I’ve been working with polymer clay for over thirty years now. I’ve learned a few things in these first 30 years and I’d like to share some information with you about work surfaces and baking tips.            

I have a beautiful studio in our home that has everything I need. But I realize that having a permanent studio might not be where you’re at. You might need to set up and tear down a creative space from time to time and need surfaces that can be quickly adjusted to your environment. Since oven bake polymer clays do have some restrictions as to what they come into contact with, having a polymer compatible surface is really key.

Laminate Countertop

            My favorite surface of all time is laminate countertops. My home studio has lots and lots of laminate countertops and I love them because laminate is absolutely worry-free when it comes to polymer. They can be wiped down with paper towels, wipes, or even stronger cleaners like 409 to keep them looking new. Polymer clay has no effect on them whatsoever. Plasticizers don’t change the surfaces at all. Even acrylic paints, permanent marker, mica powders, rubbing alcohol, and Liquid Sculpey do not damage these countertops. If you would like to try a piece of laminate but don’t have room for a whole countertop, you can often times find a small piece at one of the DIY stores. If the DIY store is making a counter with a sink cut out, you might be able to purchase just the piece of laminate that is removed for the position of the sink. I suggest talking to someone in the countertop order department and see if they have a suggestion about how you can get your hands on a piece of laminate. I have several of these large pieces that I used many years ago to put up a make shift studio in any room I wanted. Then the laminate piece could be stored flat under a sofa or stored vertically between the cabinet and my fridge in the kitchen.

I also like laminate for it’s sticking quality. If I want an item to stick down to my work surface, for example when I’m texturing, it’s very easy to make the clay stick down with pressure. But it can also be easily removed and repositioned with an artist’s spatula or your blade.

Silicone Work and Bake Mats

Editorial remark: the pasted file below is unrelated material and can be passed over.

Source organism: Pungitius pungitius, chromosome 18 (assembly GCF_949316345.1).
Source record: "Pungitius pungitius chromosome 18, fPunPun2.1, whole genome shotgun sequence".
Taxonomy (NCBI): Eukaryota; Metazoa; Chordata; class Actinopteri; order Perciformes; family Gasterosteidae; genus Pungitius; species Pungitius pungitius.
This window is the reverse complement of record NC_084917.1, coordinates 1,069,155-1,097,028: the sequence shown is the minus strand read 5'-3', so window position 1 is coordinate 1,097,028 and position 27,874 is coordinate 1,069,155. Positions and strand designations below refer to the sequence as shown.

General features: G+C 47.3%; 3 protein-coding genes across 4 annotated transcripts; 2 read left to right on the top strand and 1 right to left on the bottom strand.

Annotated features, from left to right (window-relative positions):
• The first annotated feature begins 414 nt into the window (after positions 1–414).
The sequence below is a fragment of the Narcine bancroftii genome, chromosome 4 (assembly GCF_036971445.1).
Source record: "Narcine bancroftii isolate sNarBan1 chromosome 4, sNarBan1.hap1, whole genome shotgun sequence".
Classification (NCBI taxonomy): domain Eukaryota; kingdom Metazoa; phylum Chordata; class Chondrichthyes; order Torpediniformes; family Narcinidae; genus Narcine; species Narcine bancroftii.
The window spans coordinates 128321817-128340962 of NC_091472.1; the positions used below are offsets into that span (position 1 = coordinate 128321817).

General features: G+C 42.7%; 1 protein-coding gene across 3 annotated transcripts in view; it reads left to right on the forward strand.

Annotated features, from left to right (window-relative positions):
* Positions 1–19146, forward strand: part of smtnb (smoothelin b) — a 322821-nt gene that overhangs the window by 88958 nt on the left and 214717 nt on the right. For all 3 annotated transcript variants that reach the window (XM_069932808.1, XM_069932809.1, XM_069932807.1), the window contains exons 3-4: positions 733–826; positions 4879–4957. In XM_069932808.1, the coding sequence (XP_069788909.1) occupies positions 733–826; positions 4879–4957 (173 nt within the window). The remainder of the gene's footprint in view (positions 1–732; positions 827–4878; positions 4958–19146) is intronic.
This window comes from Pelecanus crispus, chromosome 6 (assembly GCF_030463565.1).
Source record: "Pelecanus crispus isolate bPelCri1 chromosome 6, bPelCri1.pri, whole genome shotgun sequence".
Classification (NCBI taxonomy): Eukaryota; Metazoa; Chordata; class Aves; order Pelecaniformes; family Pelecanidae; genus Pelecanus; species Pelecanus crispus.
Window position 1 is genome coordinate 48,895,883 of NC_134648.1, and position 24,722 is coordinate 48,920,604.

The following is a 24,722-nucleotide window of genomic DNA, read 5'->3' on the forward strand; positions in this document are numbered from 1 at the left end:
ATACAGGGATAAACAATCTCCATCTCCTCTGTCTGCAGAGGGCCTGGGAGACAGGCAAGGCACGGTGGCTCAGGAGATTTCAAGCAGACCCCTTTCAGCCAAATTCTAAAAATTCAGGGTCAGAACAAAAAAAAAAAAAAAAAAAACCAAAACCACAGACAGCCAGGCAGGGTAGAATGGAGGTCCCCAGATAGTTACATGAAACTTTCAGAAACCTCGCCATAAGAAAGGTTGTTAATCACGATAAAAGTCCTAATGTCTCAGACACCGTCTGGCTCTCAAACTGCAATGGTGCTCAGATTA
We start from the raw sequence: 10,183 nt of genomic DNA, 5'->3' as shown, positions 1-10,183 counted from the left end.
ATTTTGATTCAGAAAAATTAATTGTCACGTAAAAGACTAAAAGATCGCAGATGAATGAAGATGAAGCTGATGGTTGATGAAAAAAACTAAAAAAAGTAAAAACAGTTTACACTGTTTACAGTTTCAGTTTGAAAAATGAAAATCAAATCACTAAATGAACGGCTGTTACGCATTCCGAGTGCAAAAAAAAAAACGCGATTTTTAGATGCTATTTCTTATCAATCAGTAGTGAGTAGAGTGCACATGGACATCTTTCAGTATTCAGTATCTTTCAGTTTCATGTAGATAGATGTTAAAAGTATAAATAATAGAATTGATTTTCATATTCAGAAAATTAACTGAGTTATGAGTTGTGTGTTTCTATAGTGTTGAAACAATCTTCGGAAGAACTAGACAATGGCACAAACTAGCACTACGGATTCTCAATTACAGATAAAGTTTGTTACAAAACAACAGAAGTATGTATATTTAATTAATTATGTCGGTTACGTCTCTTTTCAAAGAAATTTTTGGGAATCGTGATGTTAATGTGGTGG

Silicone mats are also extremely handy. They come rolled up and you just unroll them and lay them into place. The one that Sculpey® makes has a non-skid backing that keeps them from sliding around as you work on it. The silicone is unaffected by plasticizers so you can work on them over and over. These mats can be placed on any level surface and you have an instant workplace. When the project is finished, you can also use them to line your baking pan to protect your pans. Sometimes when I have lots of different projects going, I use silicone mats to stay organized. I use one mat per project and that way if I need to switch out what’s in front of me, I can just lift the whole mat with a project on it and trade it for a different one .

I also use silicone mats under my pasta machine to protect that part of my work space. My pasta machine is on a rolling cart that has a wooden butcher block top. I want the butcher block to stay as nice as possible, so I placed silicone mats on top of it then mounted my pasta machine right on top of them. And here’s a bonus tip. To keep my pasta machine secure, I have double mounted it to the butcher block with industrial style clamps.

 When I travel to retreats, I bring lots of silicone mats along. They travel easily because they are so thin and flexible. They are easy to put into place and just as easy to remove. And they protect whatever surface they are placed on from blades and clay.            

Later this week I’ll be teaching a women’s group of eight ladies. I will bring one silicone mat for each person to use as their work surface. We will be setting up in a location where I’ve never taught before. But no worries what types of table are there. I can protect the tables and provide a polymer compatible work surface for each student easily and quickly with the silicone mats.

Deli Sheets

Deli sheets are thin papers that you can buy in large quantities at your local club stores. I keep a box handy for lots of reasons. If I have a clay project that I turn frequently when I’m working on it, a deli sheet underneath will make the piece easy to turn.

I use deli sheets for burnishing veneers together too. Just lay a deli sheet over the clay and use your favorite burnishing tool to smooth the seams together. Even finger buffing over a deli sheet will remove a lot of fingerprints and inconsistencies in the surface of the clay.           

If I’m doing a terrazzo project that involves chopping clay up into tiny bits; doing the chopping on top of a deli sheet keeps the pieces all together and organized.